The 5 Main Statutory Payments to Run Payroll in Sri Lanka Including EPF and Stamp Duty

The 5 Main Statutory Payments to Run Payroll in Sri Lanka
With the statutory or regulatory payments landscape in Sri Lanka undergoing frequent change, it has become increasingly difficult for small businesses to remain on top of statutory compliance and payment requirements of social security schemes such as EPF and income tax systems like APIT.

Statutory Payments Are Key for Small Businesses To Run Payroll Smoothly and Remain Compliant

For example, when considering income tax, with the Inland Revenue (Amendment) Act, No 10. of 2021 (amending the Inland Revenue Act, No. 24 of 2017) bringing in new exemptions and tax regulation changes, plus the introduction of APIT in place of the former PAYE tax system, small businesses are now left without adequate knowledge of the different statutory compliance and payment requirements they are responsible for.

Also, statutory payments are a vital part of the local payroll process and feature significantly in both employer and employee liability payments and are among the most significant payroll deductions when calculating staff salary payments.

Generally, Employee Provident Fund (EPF) and Employee Trust Fund (ETF) are the main payments included in the monthly payroll, while Gratuity payments, APIT tax, and Stamp Duty may or may not be a part of each month’s payroll.

Non-Compliance, Late Payments and Incorrectly Filling Statutory Payment Details Can Lead to Fines

Of critical importance to small businesses, non-compliance with applicable statutory payments can involve fines and penalties and lead to legal action. For example, when considering EPF, if the employer fails to contribute to EPF even after three warnings following an employee’s written complaint to the Commissioner of the Labour Department, the employer can be sued. Due to these reasons, small businesses need to be aware of and ensure their payroll complies with the various statutory requirements involving employment in Sri Lanka. So in this article, we explore the mandatory statutory payments that all small businesses should familiarize themselves with to remain compliant to ensure employee welfare is tended to properly; fines and penalties aren’t incurred, and your company’s reputation isn’t tarnished. Before listing the primary statutory payments in the Sri Lankan payroll process, let’s briefly explore some of the key benefits of statutory payments and compliance.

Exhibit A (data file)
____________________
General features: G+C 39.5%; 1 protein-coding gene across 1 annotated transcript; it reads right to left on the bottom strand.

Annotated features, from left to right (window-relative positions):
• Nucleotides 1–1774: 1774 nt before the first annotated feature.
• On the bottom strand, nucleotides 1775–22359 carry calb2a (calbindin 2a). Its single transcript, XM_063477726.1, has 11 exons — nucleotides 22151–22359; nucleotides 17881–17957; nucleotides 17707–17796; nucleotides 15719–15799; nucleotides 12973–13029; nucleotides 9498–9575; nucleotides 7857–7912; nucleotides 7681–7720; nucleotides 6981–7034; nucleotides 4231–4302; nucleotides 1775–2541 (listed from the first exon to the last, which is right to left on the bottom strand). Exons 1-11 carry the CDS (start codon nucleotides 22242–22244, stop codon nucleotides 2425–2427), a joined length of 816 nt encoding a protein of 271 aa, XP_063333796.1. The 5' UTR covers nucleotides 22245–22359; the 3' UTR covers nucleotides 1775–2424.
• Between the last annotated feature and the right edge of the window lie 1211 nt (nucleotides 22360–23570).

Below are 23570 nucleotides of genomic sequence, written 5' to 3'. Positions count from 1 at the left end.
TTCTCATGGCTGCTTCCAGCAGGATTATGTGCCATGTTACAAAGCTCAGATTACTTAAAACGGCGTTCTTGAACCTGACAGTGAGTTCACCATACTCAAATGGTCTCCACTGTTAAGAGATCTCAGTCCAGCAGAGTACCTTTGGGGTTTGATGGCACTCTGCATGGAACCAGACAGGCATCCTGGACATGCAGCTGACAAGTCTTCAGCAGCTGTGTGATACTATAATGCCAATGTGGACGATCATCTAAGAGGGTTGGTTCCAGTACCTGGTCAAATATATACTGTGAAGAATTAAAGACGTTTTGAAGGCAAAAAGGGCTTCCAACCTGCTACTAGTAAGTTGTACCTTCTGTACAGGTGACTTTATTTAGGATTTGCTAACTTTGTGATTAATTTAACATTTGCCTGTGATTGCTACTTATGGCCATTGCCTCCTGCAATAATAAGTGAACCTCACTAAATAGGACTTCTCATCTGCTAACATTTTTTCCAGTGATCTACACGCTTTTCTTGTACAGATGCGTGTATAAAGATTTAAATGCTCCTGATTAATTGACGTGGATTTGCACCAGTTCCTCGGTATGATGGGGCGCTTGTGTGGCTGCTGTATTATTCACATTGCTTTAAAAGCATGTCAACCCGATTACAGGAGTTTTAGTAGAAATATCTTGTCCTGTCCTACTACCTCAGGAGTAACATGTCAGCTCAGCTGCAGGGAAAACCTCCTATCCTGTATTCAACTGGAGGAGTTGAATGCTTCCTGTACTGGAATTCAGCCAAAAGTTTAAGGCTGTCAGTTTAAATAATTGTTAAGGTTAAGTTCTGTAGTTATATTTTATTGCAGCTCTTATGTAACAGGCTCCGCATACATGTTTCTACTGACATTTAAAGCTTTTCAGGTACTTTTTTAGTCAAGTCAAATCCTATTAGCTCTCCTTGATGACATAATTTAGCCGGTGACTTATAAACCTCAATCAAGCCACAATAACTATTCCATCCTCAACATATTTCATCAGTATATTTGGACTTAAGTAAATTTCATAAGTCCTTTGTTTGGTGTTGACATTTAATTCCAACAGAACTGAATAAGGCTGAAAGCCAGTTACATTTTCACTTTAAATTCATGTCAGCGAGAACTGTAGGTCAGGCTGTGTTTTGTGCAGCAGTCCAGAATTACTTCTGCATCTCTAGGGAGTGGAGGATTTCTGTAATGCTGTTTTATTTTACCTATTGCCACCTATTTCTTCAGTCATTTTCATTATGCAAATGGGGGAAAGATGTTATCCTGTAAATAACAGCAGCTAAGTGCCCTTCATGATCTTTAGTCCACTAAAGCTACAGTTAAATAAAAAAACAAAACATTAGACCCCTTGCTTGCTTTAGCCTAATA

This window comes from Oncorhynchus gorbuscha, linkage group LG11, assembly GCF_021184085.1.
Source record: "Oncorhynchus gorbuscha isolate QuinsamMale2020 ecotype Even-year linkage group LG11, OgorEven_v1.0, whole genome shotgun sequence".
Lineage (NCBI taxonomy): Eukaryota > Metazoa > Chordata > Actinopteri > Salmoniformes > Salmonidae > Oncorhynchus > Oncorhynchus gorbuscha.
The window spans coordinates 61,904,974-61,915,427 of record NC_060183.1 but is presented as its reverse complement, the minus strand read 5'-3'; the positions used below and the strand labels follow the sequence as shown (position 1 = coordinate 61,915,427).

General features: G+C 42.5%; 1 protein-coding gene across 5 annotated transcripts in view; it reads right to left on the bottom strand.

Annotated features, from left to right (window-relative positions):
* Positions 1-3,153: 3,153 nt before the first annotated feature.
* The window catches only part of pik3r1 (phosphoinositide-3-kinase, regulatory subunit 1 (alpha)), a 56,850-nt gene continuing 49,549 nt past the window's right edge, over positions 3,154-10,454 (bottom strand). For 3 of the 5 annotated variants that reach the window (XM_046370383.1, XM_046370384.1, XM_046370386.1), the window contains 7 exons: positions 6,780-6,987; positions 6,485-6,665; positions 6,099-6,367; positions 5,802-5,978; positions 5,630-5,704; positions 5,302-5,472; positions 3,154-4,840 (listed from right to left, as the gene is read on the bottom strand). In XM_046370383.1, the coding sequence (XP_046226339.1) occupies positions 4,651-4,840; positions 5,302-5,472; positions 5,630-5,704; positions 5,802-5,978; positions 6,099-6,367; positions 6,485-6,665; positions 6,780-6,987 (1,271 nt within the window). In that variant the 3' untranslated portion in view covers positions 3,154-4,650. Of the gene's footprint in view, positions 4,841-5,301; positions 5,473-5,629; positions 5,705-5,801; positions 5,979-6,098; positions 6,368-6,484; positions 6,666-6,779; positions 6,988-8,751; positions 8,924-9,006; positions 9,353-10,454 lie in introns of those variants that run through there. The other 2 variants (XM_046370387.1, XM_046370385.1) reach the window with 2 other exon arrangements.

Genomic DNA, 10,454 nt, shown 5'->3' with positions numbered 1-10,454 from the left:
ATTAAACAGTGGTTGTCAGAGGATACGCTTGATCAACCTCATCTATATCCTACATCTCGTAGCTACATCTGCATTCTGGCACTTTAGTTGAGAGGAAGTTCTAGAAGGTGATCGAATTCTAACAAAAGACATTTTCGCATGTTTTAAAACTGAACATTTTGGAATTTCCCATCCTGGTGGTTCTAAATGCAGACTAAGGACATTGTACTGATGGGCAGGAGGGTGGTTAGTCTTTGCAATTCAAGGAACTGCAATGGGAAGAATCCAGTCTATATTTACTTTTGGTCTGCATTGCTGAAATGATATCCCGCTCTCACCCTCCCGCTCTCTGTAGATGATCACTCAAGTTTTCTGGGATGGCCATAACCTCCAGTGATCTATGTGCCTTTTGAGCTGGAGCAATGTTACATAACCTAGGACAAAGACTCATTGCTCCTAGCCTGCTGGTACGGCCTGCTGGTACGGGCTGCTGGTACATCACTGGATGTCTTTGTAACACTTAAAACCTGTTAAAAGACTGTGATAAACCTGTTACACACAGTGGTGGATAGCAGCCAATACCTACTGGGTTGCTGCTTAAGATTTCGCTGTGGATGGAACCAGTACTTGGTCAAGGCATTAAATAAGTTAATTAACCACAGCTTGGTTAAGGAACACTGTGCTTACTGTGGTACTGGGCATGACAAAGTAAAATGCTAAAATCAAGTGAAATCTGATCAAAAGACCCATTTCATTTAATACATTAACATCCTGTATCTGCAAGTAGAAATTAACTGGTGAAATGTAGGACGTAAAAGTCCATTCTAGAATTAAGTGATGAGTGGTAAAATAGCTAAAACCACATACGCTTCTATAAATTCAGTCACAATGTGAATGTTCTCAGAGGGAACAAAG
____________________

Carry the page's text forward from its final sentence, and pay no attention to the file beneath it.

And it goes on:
Statutory Compliance and Payment Benefits for Employees

  • EPF 30% pre-benefits will be paid for housing loan schemes and medical treatments for employees.
  • EPF members can claim retirement benefits such as contributions and accumulated interest when reaching the retirement age, 50 years for females and 55 years for males.
  • Female EPF members can claim benefits even when they retire due to marriage. This can be made if she marries within 3 months of retiring from the job or leaving her job within 5 years of marriage.
  • Members of EPF can claim benefits when migrating to another country on a permanent visa.
  • Medical benefits are awarded to employees who are members of regulatory payment schemes such as EPF and ETF.
  • Rs.15,000 is provided annually as a financial reward to 9000 children of ETF members for good results from the Grade 5 scholarship exam. In addition, Rs.12,000 is awarded to 5000 children of active ETF members for passing the Advanced level examination with excellent results.
  • Old age and disability benefits are provided to ETF employees.
  • In terms of statutory benefits for ETF, members do not have to wait till they attain a certain age to withdraw their ETF fund balance. However, for this purpose, leaving employment is mandatory to make a withdrawal claim, and the reason for leaving the job should be retirement, resignation, dismissal or vacation of post etc. Also, a member cannot make a second withdrawal claim for the next 5 years once the withdrawal balance is made.

Now that we’ve explored numerous employee benefits involving statutory payments and compliance, we move to the central part of this article to discuss five of the main statutory payments which Sri Lankan small businesses need to be aware of and integrate into their payroll process. 

1. Employee Provident Fund (EPF)

The EPF was established under the EPF Act No. 15 of 1958 as a mandatory scheme for the private and semi-government sector employees who do not have the privilege of enjoying pension benefits as commonly seen in the government sector. EPF is presently the largest and most extensively applied social security scheme in Sri Lanka.

Both the employer and employee contribute to EPF, where the employer has to contribute 12% and the employee should contribute 8% respectively of the total earning of the employee’s monthly salary.

How is EPF regulated?

Administration of EPF is regulated by the Department of Labour while the Monetary Board regulates the management of funds through the Central Bank EPF department. It’s important to note that an employee’s EPF balance keeps increasing as they grow in their career and gain years of experience.

When calculating EPF, the following pay items need to be taken into consideration:

  • Salary, wages or fees
    Cost of living allowances, special living allowances and similar allowances.
  • Holiday payments.
  • The cash value of cooked or uncooked food supplied by the employer to the employee.
  • Food allowance.
  • Any remuneration that can be specified.
  • Commissions, piece-rate payments and contract basis payments.

It must be remembered that the EPF liable pay items will differ from company to company, based on the salary structure they have set.

The following are generally not considered when calculating EPF:

  • Overtime.
  • Reimbursable travelling allowance.
  • Incentives/ Bonus.
How is EPF regulated?

For late EPF payments, the following surcharge rates will be applied based on the number of days delayed:

  • 01 day – 10 days = 5%
  • 11 days – 01 month = 15%
  • 01 month – 03 months = 20%
  • 03 months – 6 months = 30%
  • 06 months – 12 months = 40%
  • More than 12 months = 50%

2. Employee Trust Fund (ETF)